The bunker industry expects the marine fuel market to become more fragmented and complex after 2020 as stricter emission controls come into force, according to speakers at the S&P Global Platts Mediterranean Bunker Fuel Conference in Athens this week.
The industry is trying to assess the impact of the International Maritime Organization's decision in October to cut the sulfur content in marine fuel from 3.5% to 0.5% in three years. From January 1, 2020, shipowners will be required to switch to a cleaner, more expensive alternative or install emissions-cleaning scrubber technology on their vessels.
Delegates at the conference saw a more fragmented market emerging as shipowners pursue a range of options in the wake of the new rules while trying to avoid a sharp rise in costs - including buying gasoil-based fuels, desulfurized fuel oil, and LNG. Some might even ignore the new rules altogether, speakers said.
"Will we all be using the same 0.5% sulfur fuel? No, we wonít," marine fuels consultant Robin Meech said Thursday. "The shipping industry, if it doesn't have a policeman, will do whatever is cheapest."
Meech said he expected a lot of non-compliance with the new regulations for a few years after 2020 because of insufficient supply of 0.5% sulfur bunker fuel. He forecast a rapid pick-up in fuel oil demand from ships with scrubbers, from around 10 million mt in 2019 to 100 million mt by 2025.
The IMO's decision "served only as marking the beginning of an unprecedented transformational stage," according to Cem Saral, CEO at bunker trader Cockett Marine Oil. The lower sulfur cap may lead to disruption throughout the supply chain, including forcing some refineries to change their crude slates and putting pressure on the storage industry as well, he said.
Jean Jose Metey, commercial and development director at Greece's Aegean Marine Petroleum, also pointed to a more complex market, saying that refiners might only start to invest in desulfurization units after 2020 after they get an idea of the market.
Aegean's general manager Gregory Robolakis also doubted supply would be sufficient.
"Many of us in the bunker industry are not entirely convinced that the global demand for 0.5% sulfur bunker [fuel] can be met by 2020," he said. "The sulfur change will undoubtedly bring some [novelty to] the bunkering world."
But others were more confident that the refining industry could respond to the new demand. Giacomo Rispoli, executive vice president of Italian oil company Eni, sounded a positive note on the feasibility of refiners meeting the tougher regulation.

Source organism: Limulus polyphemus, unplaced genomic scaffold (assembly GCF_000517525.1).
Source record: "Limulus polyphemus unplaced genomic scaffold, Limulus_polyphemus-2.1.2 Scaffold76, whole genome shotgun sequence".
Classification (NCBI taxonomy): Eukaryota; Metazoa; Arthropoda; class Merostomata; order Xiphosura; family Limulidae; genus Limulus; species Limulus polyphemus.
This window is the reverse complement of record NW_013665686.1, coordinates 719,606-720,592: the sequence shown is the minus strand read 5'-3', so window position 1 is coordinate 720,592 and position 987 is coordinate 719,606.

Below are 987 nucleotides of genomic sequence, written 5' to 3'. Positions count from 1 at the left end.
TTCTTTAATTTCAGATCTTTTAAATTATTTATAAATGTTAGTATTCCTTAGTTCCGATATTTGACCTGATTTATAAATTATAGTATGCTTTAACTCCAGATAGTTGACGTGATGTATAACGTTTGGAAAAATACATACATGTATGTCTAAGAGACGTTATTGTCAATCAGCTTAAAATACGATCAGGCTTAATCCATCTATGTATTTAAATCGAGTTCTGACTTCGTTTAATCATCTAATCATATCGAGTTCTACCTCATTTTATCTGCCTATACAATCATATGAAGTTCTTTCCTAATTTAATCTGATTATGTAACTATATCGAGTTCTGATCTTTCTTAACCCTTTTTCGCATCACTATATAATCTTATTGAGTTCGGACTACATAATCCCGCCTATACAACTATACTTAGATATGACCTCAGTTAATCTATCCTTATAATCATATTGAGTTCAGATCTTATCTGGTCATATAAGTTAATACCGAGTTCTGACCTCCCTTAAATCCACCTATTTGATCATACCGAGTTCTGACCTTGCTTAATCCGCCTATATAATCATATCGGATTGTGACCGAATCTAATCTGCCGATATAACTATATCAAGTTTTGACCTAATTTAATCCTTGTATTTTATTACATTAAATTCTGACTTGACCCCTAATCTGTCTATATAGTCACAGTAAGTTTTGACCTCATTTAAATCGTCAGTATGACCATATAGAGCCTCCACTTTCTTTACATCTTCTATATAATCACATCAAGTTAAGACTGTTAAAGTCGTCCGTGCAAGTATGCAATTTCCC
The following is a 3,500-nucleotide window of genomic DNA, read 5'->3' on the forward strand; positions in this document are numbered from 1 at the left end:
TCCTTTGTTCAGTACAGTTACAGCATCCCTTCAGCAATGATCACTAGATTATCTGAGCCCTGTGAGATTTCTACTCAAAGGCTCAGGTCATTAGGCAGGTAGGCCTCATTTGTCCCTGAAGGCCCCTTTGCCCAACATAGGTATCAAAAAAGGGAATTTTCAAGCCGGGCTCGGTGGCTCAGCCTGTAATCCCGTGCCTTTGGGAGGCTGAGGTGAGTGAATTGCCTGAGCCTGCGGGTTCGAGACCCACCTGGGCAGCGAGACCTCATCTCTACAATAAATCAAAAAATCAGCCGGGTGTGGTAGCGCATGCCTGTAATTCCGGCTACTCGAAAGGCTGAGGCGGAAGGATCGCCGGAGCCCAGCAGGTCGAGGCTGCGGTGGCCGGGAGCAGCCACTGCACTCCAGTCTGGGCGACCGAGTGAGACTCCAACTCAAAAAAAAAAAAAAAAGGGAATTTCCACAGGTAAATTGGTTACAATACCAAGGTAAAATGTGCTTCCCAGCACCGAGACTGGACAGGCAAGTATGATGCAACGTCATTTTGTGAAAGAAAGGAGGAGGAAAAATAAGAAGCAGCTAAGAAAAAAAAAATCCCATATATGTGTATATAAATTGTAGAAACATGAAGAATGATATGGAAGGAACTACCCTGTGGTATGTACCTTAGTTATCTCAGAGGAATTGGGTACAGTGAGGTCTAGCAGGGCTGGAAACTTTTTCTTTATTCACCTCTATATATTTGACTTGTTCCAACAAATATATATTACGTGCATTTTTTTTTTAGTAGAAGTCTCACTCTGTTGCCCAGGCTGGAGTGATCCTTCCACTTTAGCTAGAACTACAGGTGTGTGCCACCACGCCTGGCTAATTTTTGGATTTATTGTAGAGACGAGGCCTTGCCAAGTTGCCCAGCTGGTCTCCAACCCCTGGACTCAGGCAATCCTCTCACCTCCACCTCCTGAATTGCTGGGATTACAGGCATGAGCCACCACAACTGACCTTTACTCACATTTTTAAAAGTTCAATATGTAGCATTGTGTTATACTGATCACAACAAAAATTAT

"We already removed the sulfur from gasoline and diesel to now less than 10 ppm," he said. "Now is the time for bunker fuel, for further and significant reduction of SO2 emissions."
Rispoli said that following years of research and investment in upgrading the bottom of the barrel, Eni was well placed to meet the lower sulfur regulation in 2020 even while using cheaper sour crude grades, and was already capable of producing more than 400,000 mt/year of 0.5% sulfur bunker fuel at its Sannazzaro refinery.
Just after his presentation, a fire at the refinery shut down production at its EST, or Eni slurry technology, unit Thursday.
"We are using Basrah Light, Kirkuk, Iranian crude," he said. "We buy some sour crudes around [Dated] Brent minus $5-7/b, but in the future, I think the discount will be larger. The low sulfur crudes will be used by the operators that didnít invest in upgrading."
McKinsey consultant Tim Fitzgibbon said the changes in demand could be advantageous for the refining sector.
Since the financial crisis of 2008, demand growth for oil products has been slower, maximum of about 1%/year, he said. Growth in global refining capacity has outpaced demand for oil products at about 1.1%/year leading to overcapacity and forcing some simple European plants to close.
As such, the 2020 regulation of a lower sulfur content in marine fuels will be a shot in the arm for the refining sector, he added.
"2020 will be a fairly positive effect," he said. "We'll see higher gasoil demand, higher utilization rates, but oversupply of heavy fuel oil. We think about 75% of HSFO [marine] demand will move into some form of distillates, whether pure marine gasoil or some sort of blend."
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